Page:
Technological impact

An immediate application of these ideas would be for developing an intelligent system that assists with manufacturing. The system is given the description of the manufacturing task to be performed, either in form of a script, or through demonstrations by an expert. It then monitors the worker to check whether he is safe and performs the task correctly, and it warns him if he deviates from the task description. In general, being able to interpret humans performing actions in natural environments using vision, will be useful in many applications for cognitive robotics. For example, robots assisting humans with daily activities, such as household chores, or robots assisting the elderly or sick, need to able to interpret the actions humans perform.

Intellectual contributions

The contributions are along two lines. First, through the individual modules we address issues related the action-perception loop. The individual modules study and implement visual representations related to action understanding. For example, we utilize for the first time, an accurate hand-tracker, and utilize the grasp of the hand as a cue for describing the interaction between actions and objects. New pose models capturing the relative position of the different parts of body are used for action description. Novel contour representations utilizing mid-level operators are used for object recognition. The velocity and trajectory of hand-motion is used to predict to which object the hand is moving. For the first time, we attempt to model correct assembly and error-making in assembly. We also discussed and started work on exploiting for the purpose of recognition the relationship of shape and form of objects to the affordances objects, and how the concept of affordance can be used to learn to segment objects into their functional parts. Second, we study, how to represent complex activities as a sequence of simple actions. Because of the large variation in the way manipulation actions can be performed and the possibly large variation in visual appearance, it is essential that we have a good way of segmenting the sequence of observations in time. We propose a description that combines discrete, symbolic information with the observed visual signals, and represents activities at multiple level of abstraction.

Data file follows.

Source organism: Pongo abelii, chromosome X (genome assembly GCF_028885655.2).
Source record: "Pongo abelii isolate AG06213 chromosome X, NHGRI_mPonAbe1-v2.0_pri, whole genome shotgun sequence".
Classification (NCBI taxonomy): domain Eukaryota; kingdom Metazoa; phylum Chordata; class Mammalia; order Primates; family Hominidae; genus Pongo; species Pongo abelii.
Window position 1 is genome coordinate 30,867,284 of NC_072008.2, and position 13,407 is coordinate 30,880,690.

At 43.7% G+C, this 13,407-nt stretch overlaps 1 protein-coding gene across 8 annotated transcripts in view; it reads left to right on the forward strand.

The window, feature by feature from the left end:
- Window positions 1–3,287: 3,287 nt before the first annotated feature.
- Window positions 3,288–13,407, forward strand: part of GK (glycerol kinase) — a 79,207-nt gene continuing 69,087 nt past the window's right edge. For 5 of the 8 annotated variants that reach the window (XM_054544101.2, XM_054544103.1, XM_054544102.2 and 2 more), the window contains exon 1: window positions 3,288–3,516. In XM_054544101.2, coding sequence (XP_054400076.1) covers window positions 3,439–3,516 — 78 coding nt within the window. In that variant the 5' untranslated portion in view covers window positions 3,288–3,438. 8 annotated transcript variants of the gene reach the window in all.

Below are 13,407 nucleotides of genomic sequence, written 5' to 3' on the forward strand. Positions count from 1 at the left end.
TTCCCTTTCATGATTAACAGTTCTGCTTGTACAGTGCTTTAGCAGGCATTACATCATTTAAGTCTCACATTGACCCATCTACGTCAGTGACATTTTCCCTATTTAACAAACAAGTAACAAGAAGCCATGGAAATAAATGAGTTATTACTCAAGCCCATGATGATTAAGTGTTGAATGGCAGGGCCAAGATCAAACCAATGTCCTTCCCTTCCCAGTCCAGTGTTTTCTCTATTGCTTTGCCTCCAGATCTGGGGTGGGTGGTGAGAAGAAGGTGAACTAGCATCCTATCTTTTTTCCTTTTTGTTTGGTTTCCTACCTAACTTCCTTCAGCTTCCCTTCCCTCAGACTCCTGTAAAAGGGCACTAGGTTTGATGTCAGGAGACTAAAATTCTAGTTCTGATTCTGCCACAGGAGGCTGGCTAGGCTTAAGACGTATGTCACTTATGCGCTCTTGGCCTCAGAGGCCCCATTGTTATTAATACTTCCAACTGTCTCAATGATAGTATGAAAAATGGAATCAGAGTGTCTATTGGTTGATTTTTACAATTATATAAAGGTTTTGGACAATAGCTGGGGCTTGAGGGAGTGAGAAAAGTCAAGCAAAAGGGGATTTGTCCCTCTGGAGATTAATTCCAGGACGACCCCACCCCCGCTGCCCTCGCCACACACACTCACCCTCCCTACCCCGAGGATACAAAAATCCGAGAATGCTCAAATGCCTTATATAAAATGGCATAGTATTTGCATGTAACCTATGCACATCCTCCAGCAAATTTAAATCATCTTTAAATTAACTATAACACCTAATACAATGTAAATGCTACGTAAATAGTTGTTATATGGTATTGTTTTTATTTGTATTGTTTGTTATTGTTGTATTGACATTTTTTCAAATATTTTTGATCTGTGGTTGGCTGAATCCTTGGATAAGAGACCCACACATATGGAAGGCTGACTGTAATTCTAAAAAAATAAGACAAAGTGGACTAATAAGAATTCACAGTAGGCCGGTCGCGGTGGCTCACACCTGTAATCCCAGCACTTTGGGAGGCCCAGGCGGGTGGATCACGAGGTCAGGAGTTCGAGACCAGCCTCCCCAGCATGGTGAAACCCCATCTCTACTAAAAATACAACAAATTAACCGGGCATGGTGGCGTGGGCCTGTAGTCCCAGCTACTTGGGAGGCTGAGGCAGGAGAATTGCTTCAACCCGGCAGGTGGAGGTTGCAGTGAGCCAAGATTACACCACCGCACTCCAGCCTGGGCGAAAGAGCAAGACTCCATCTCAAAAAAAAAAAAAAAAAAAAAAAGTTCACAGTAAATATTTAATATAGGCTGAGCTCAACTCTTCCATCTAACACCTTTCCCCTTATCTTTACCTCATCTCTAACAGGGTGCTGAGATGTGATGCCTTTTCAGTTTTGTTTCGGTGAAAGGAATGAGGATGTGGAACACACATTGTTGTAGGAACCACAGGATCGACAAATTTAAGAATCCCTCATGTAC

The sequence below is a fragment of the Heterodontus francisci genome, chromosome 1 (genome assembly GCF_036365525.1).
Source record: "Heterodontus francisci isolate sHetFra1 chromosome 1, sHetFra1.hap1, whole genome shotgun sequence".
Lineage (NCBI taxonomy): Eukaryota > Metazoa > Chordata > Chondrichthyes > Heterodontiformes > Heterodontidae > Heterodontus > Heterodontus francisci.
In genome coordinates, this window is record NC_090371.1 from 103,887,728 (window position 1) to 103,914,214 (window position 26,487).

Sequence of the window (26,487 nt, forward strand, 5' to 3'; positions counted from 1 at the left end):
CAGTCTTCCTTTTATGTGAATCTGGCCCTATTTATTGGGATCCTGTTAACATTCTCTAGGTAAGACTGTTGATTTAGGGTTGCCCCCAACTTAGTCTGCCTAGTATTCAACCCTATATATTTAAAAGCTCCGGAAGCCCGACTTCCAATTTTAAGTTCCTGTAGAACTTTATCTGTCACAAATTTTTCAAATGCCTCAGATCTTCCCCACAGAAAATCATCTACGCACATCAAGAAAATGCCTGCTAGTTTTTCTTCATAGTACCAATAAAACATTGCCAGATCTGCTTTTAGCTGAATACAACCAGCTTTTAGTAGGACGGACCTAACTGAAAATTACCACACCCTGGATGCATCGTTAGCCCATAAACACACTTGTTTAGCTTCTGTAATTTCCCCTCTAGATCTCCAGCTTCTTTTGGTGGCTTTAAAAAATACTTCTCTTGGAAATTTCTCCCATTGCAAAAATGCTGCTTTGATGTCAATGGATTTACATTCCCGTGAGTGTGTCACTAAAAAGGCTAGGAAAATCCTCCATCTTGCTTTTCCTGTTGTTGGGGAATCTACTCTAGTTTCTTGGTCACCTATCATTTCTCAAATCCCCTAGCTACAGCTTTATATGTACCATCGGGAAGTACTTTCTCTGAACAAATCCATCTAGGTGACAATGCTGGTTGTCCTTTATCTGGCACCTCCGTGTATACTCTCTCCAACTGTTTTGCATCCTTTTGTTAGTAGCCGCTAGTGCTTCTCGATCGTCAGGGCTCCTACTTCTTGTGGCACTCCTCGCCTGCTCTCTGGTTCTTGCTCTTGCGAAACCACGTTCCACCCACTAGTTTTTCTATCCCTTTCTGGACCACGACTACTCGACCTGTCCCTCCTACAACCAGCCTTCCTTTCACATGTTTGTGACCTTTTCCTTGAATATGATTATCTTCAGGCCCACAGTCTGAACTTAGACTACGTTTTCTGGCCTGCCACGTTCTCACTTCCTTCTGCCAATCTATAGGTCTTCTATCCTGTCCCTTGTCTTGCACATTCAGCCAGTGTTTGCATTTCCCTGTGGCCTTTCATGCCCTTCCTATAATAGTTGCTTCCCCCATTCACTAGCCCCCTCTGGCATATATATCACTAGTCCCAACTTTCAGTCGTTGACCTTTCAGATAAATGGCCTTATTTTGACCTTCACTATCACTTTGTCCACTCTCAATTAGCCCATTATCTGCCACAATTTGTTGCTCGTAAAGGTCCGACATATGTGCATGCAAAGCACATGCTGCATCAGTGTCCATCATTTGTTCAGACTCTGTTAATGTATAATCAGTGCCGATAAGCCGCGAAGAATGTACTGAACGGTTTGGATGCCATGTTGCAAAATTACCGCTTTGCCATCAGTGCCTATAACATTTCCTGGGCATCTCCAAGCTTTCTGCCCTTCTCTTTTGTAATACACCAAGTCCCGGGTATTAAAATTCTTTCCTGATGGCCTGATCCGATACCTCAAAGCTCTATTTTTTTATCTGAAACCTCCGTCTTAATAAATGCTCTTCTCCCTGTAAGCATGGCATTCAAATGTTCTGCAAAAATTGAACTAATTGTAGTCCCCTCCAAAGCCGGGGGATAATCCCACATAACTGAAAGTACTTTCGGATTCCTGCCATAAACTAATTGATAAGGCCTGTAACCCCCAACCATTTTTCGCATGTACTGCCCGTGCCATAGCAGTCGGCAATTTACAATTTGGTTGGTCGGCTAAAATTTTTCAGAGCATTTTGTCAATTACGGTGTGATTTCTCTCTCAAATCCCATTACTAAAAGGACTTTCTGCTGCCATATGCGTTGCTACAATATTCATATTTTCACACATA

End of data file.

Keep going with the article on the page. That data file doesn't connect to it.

The process in monitoring an action here parallels what happens when humans observe manipulation activities. First, attention is drawn to the agent (the hand). Then attention is drawn to the object where the hand is going (object recognition and tracking). Then attention is back to the hand/agent, monitoring the movement (action recognition). Finally, it is checked whether the grasp and action are successful. (goal satisfaction)